The British motoring rags are clamoring to reveal "exclusive" details of the 2010 Lotus Eagle. Yesterday, CAR brought us the first shot of the exterior of the new Lotus 2+2. Today, Autocar brings us the first interior shots and details of the powertrain. Even Lotus has gotten in on the act, issuing a press release that's full of hints about future high performance and convertible derivatives. All this is good for you because it means we can finally bring you some real analysis of the facts surrounding the $90,000 car that won't even be called Eagle.
Powertrain: As we expected, it's a 280 HP 3.5-liter Toyota-sourced V6. However, Lotus has breathed on the electronic engine controls to make it more suitable for its new home powering a sportscar that weighs around 3,000 lb (less than 1400kg). The Eagle also uses a Toyota 6-speed manual transmission, but features a Lotus-engineered clutch and gearchange. All this should give it a top speed somewhere between 165 and 170 MPH, a 0-to-60 time somewhere in the low five second range and track ability that will more than likely eclipse rivals like the 2010 Porsche Cayman S.
There's even talk of a future high performance model and hints that it'll achieve that increased performance using a supercharger.
Frame: Holding the car together is a an Elise-like bonded and riveted aluminum chassis that in addition to being exceptionally light, is also exceptionally strong, allegedly lending the Eagle crash test performance that far exceeds expectations for a vehicle of this size. Unlike the Elise, the Eagle uses a 3-part chassis; the rear supports the engine and double wishbone suspension, while the front part bolts on and off for relatively easy replacement after a crash. It holds the double wishbone front suspension and is designed to deform in an impact.
Dimensions: The Eagle's overall length is just 171 inches, 3 inches shorter than a Porsche 911. Compared to the Elise, that gives the driver's seat an additional 3 inches of travel and leaves room in the rear for passengers up to 5-feet tall. A 2-seat model will be available that swaps out those rear seats for more luggage space. Lotus claims there's room in the "boot" for a set of golf clubs.
Name: The first Eagle should reach its buyer in May 2009, but more than likely won't be called an Eagle at all. Right now Lotus calls this the "Eagle Project," but we're not expecting that name to stick. Rather, we're told it will be some other 'E' name that won't be decided until the very last minute. We have no idea why they can't just crack open the dictionary now, it's not like there's any surprises left. Lotus hasn't confirmed US sales, but bizarrely and strongly hints that Dr. McDreamy himself, Patrick Dempsey, will be getting one of the first vehicles, so we do expect to see the vehicle come stateside, whatever they end up calling it.
The Future: Lotus plans to keep the vehicle around for 8 years, in that time launching several derivatives that will include the aforementioned high performance model and convertible. Knowing Lotus, we fully expect there to be up to a dozen inexplicable models with the Eagle range. Production will take place at Hethel alongside the Elise and Exige to the tune of 2,000 units a year; bringing total Lotus production up to 5,000 vehicles yearly and giving the diminutive company much needed financial liquidity. For some reason, the company thinks that keeping the Eagle's real 'E' name under wraps until next Tuesday lends the model some air of mystery. Regardless of what they call it, we know that we want one.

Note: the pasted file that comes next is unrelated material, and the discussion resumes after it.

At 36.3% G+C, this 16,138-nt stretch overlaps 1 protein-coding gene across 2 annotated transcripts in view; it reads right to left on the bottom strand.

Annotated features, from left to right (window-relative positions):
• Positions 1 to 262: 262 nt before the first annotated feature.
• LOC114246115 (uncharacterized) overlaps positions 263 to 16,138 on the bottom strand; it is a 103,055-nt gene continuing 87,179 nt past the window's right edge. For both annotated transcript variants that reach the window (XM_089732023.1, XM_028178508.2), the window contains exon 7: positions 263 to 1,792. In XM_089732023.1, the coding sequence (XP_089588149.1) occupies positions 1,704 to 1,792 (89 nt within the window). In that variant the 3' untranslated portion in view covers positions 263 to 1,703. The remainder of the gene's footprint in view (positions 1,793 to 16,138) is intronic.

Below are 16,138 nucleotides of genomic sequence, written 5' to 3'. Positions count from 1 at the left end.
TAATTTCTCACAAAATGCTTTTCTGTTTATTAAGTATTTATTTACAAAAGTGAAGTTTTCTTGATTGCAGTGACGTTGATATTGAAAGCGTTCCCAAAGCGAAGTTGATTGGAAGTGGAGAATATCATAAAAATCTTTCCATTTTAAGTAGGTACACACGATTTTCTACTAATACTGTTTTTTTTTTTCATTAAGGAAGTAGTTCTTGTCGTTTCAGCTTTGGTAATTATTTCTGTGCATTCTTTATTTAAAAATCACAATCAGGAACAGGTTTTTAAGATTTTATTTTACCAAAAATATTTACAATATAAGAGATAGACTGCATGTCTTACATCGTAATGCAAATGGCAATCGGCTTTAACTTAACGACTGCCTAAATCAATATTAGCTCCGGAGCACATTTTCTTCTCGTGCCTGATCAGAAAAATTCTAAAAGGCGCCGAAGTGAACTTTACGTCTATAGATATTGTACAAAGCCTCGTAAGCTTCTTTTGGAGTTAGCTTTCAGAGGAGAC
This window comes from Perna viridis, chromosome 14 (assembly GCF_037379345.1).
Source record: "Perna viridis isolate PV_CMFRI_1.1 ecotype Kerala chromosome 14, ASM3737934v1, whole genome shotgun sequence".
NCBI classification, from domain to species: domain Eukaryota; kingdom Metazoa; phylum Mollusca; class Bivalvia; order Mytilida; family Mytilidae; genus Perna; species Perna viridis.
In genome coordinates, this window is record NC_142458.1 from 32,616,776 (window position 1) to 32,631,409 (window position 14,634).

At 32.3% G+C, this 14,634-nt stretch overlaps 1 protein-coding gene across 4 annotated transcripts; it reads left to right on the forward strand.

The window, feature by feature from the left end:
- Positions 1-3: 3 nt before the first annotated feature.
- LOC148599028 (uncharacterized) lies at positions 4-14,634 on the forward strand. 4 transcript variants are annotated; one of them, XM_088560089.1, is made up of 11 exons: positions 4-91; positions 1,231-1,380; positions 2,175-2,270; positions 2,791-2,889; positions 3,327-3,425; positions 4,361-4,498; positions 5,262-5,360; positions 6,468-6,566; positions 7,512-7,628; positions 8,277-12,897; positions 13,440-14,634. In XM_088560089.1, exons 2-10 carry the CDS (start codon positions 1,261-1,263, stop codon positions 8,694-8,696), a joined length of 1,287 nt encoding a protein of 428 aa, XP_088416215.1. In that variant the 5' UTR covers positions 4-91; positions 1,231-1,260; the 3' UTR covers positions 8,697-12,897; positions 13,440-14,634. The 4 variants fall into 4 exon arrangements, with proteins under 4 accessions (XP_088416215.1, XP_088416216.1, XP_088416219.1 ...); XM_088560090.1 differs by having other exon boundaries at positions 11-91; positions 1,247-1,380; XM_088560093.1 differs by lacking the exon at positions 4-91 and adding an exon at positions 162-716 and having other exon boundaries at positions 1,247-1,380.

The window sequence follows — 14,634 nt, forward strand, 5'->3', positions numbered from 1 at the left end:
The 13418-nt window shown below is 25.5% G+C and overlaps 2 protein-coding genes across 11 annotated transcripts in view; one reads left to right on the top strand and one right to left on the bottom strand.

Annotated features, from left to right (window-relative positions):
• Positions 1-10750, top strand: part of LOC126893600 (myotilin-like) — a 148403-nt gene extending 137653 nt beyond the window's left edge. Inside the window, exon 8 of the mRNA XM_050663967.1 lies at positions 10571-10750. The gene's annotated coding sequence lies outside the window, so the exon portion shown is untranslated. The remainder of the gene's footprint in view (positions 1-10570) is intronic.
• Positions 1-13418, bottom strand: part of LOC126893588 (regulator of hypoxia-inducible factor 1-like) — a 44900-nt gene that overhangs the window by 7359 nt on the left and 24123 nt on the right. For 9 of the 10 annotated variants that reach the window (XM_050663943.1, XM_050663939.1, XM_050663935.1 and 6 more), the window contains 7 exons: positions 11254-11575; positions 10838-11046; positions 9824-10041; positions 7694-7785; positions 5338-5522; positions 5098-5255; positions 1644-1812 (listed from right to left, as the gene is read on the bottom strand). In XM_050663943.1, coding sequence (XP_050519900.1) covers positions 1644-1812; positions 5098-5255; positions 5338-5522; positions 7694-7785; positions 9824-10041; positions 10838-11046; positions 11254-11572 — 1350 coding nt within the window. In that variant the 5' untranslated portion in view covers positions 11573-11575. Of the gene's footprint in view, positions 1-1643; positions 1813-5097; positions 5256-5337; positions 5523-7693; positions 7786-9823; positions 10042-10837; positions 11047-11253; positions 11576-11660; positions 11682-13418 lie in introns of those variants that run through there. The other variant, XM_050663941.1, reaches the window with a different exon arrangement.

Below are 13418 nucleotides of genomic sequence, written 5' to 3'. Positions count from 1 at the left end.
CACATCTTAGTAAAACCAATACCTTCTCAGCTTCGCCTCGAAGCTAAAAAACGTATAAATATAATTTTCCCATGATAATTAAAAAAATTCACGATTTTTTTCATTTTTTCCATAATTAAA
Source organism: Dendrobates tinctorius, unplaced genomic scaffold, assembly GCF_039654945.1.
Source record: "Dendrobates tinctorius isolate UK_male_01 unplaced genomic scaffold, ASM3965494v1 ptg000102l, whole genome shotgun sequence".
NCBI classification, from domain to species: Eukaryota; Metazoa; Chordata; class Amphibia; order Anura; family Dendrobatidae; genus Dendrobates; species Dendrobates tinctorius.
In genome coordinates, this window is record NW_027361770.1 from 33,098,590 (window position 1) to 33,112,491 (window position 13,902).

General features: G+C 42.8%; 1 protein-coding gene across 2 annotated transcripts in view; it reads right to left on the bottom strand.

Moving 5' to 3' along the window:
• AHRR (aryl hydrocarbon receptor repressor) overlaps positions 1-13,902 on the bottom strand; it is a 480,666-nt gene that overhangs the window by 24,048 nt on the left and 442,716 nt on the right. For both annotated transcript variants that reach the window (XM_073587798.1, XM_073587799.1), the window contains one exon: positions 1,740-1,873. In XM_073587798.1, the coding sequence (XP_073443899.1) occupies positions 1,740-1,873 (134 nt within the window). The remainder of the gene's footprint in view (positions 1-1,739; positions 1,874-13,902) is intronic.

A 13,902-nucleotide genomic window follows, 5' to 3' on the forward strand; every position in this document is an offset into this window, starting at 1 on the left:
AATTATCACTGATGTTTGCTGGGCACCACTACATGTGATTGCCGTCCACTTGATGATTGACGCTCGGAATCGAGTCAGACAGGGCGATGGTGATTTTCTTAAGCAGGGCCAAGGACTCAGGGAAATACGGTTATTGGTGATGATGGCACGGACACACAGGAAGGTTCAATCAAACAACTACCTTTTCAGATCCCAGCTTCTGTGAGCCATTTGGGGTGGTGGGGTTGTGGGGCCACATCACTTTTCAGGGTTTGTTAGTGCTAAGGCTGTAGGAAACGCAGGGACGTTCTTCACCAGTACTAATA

Oh, yeah, here's the press release:
The New Distinctive, Mid-engined, 2+2 Sportscar from Lotus
Eagerly anticipated and making its official global debut at the British Motorshow in London on July 22nd, the first all-new car from Lotus since the iconic Elise in 1995, will enter the sportscar market as the only mid-engined 2+2 in production.
The new car, which is known only by its project name 'Eagle', is a more holistic offering than the Elise and Exige models that have been so massively popular with track day enthusiasts. The car, the name for which will be announced at the British Motorshow on 22nd July at an 11:30 press conference, is designed for people who desire exotic sportscar characteristics of stunning design, exclusivity, dramatic proportions and performance. Project Eagle also offers real-world usability and a unique sense of occasion.
Powered by a 3.5-litre V6 producing 280 PS, the new car employs innovative lightweight chassis technology to ensure visceral all-round dynamic performance, in keeping with the great Lotus tradition. Even in the very early stages of development testing, Lotus ride and handling engineers report that it is considerably faster around the famously demanding Nürburgring circuit than the Elise and more stable at speed than the Exige.
Inside, Project Eagle cocoons occupants with a sumptuous leather surfaces juxtaposed with contemporary high-tech features. With driver focused instrumentation the driver sits in cockpit-esque surroundings. A beautifully appointed dash boasts tactile details such as flush-mounted controls that glow with blue LED haloes and a stylised speedometer and rev counter ensuring that controls are both attractive and accessible.
Styled in-house by Lotus Design, the Project Eagle's sleek, sophisticated and attention-snaring lines brilliantly disguise its ability to accommodate passengers in the rear of the cabin, giving the car the external characteristics of a small, nimble sportscar whilst belying its internal space. As well as being sold in a 2+2 configuration, the car will also be available as a purely two-seater, the space in the rear being allocated to luggage storage. Other derivatives are also planned for the future, including a convertible and an ultra-high performance version.
Deliveries of Project Eagle will begin in Spring 2009, and with only 2000 of the hand crafted cars planned each year, this exclusive and unique car is creating a real stir with celebrity enthusiasts around the world. Hollywood actor and car enthusiast Patrick Dempsey is just one of the high profile collectors who are on the waiting list for a test drive.
Mike Kimberley, CEO of Group Lotus plc, had this to say about the new model: "Project Eagle is the biggest milestone Lotus has achieved since the Elise was born 13 years ago. We are currently working at broadening the appeal of the Lotus brand through an aggressive 5-year model plan of which this car represents the first exciting step."